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Mumbai Diary: Friday Dossier

Updated on: 28 April,2023 06:54 AM IST  |  Mumbai
Team mid-day |

The city - sliced, diced and served with a dash of sauce

Mumbai Diary: Friday Dossier

Pic/Pradeep Dhivar

Matching matching! 

Creating a colour-coordinated frame, a monorail train crossing Wadala matches the spirit of the pink bougainvillea flowers in the foreground.

When in detective Byomkesh’s shoes

Chef Partho with a serving of daab chingri; shorshe ilishChef Partho with a serving of daab chingri; shorshe ilish

We would have thought that one only needs to don their thinking caps when in the shoes of detective Byomkesh Bakshi. Turns out they should also have a huge appetite for the series and then Kolkata food. A recently concluded food trail in Andheri-based Goldfinch Hotel was curated around mystery-solving games and foods from that era. Subhadeep Datta, general manager at the hotel, shared, “We tried to put together noteworthy dishes from across four different cuisines that were relished in Kolkata back in the day. So there was Bengali food, Mughlai dishes, Indian-Chinese, as well as preparations inspired by British colonists. The mysteries were mostly pictorial cues leading diners on to fun prizes.” Datta added that they tied up with chef Partho from the iconic Basanta Cabin — a place popular for its fish and chicken kabiraji. And we are hungry.  

Women power is lit

Notebook art by Percy Kaki.  Pic Courtesy/@ZubaanBooksNotebook art by Percy Kaki.  Pic Courtesy/@ZubaanBooks

With bright and arresting artwork featuring women in leadership, activism and reflection, Zubaan — the independent feminist publishing — launched its limited edition totes and notebooks yesterday. We particularly like the illustration by Percy Kaki that depicts a woman lost in her thoughts. If you, like this diarist, are keen to flaunt these creations, head to @ZubaanBooks on Twitter. 

A toast to the fastest cats

An alert cheetah surveys the field, artist unknown, 20th century.  Pic Courtesy/Divyabhanusinh; (right) DivyabhanusinhAn alert cheetah surveys the field, artist unknown, 20th century.  Pic Courtesy/Divyabhanusinh; (right) Divyabhanusinh

An upcoming conversation between Divyabhanusinh — a member of the cat specialist group, species survival commission of the International Union for Conservation of Nature — and senior journalist Bachi Karkaria will interest anyone with a passion for adventure and history. The talk scheduled to happen in early May will shine a light on Divyabhanusinh’s updated book, The Story of India’s Cheetahs. “The book is a study of human-cheetah interactions from prehistoric times to the animal’s extinction in the country in 1997, and its re-introduction in September, 2022,” the author shared with this diarist. He also told us that he is looking forward to the talk with Karkaria. “I hope the book reaches a much wider audience so as to create awareness about how we had lost the big cat and how we got it back.”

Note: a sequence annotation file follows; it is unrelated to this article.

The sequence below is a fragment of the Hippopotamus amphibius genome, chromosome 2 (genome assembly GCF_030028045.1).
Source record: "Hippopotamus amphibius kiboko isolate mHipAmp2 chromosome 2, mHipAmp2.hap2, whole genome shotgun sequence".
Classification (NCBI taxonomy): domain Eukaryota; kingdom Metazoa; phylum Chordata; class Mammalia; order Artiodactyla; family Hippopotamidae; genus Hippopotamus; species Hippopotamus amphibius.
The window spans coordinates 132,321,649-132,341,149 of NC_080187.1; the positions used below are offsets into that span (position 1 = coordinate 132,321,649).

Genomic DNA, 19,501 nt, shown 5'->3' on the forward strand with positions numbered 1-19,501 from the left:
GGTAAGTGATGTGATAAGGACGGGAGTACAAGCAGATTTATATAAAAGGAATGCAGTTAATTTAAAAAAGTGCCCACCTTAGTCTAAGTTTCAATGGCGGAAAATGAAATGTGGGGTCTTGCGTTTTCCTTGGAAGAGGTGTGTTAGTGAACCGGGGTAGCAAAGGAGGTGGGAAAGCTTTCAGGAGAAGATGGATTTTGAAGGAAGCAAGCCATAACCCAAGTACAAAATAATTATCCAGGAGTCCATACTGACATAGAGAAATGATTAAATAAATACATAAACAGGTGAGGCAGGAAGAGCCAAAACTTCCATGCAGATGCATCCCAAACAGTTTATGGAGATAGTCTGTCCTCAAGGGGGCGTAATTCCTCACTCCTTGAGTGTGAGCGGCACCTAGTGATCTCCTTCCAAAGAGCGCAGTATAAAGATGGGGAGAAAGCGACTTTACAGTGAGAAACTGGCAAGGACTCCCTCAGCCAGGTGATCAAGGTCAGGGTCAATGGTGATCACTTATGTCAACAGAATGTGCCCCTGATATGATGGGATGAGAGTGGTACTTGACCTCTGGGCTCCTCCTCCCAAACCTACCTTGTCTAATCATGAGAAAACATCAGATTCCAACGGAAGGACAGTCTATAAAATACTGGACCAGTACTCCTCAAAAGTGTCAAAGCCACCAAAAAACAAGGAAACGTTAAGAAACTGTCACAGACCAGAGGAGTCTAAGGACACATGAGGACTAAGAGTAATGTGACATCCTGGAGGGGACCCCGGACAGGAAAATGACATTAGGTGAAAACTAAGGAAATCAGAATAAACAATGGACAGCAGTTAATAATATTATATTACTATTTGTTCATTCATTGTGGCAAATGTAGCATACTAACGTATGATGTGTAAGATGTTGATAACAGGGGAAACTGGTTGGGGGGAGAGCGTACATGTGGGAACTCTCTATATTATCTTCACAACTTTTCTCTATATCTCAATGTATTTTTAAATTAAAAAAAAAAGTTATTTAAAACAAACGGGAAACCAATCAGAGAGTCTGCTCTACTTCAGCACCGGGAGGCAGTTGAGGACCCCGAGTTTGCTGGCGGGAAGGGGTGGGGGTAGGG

Learning to date with care

The artwork for Tinder Love & Care; (right) Swati JagadishThe artwork for Tinder Love & Care; (right) Swati Jagadish

It seems cupid has just upgraded. Even as millennials get over terms such as ghosting and zombies, dating app Tinder has released Tinder Love & Care, a wellness guide to help women date without compromising on self-care. Swati Jagdish, sexuality health educator, who was among the contributors, said, “When we practise self-care, we learn to prioritise our needs while respecting those of our partners. It helps in making choices that align with our values.” Aahana Dhar, director of communications, India, Tinder, said, “Whether it is advice on tough conversations or tips to feel confident, the guide is designed to help young women thrive in their dating journey without judgment.”  Women can check out the online version on for details.

No more autopilot in Bandra East

Autos can freely move on the road opposite Bandra station; (right) commuters are not harassed as they move in and out of the stationAutos can freely move on the road opposite Bandra station; (right) commuters are not harassed as they move in and out of the station

Today, as this diarist took her usual route via the railway bridge to reach Bandra East, she was surprised at the no-show of shared autos for the third consecutive day. Previously, it was a common drill where autowallahs would wait near the pavement alongside the bridge and pester commuters to reveal their destination. Like a relay race, one would recommend you to the next, and so on. They had worked out a system to ensure that no passenger waited for over a minute. Now, with police patrolling the area frequently, the road is no longer clogged by auto-rickshaws. Although this diarist will miss the amusement that came with it, she has to agree that this change is for the greater good.

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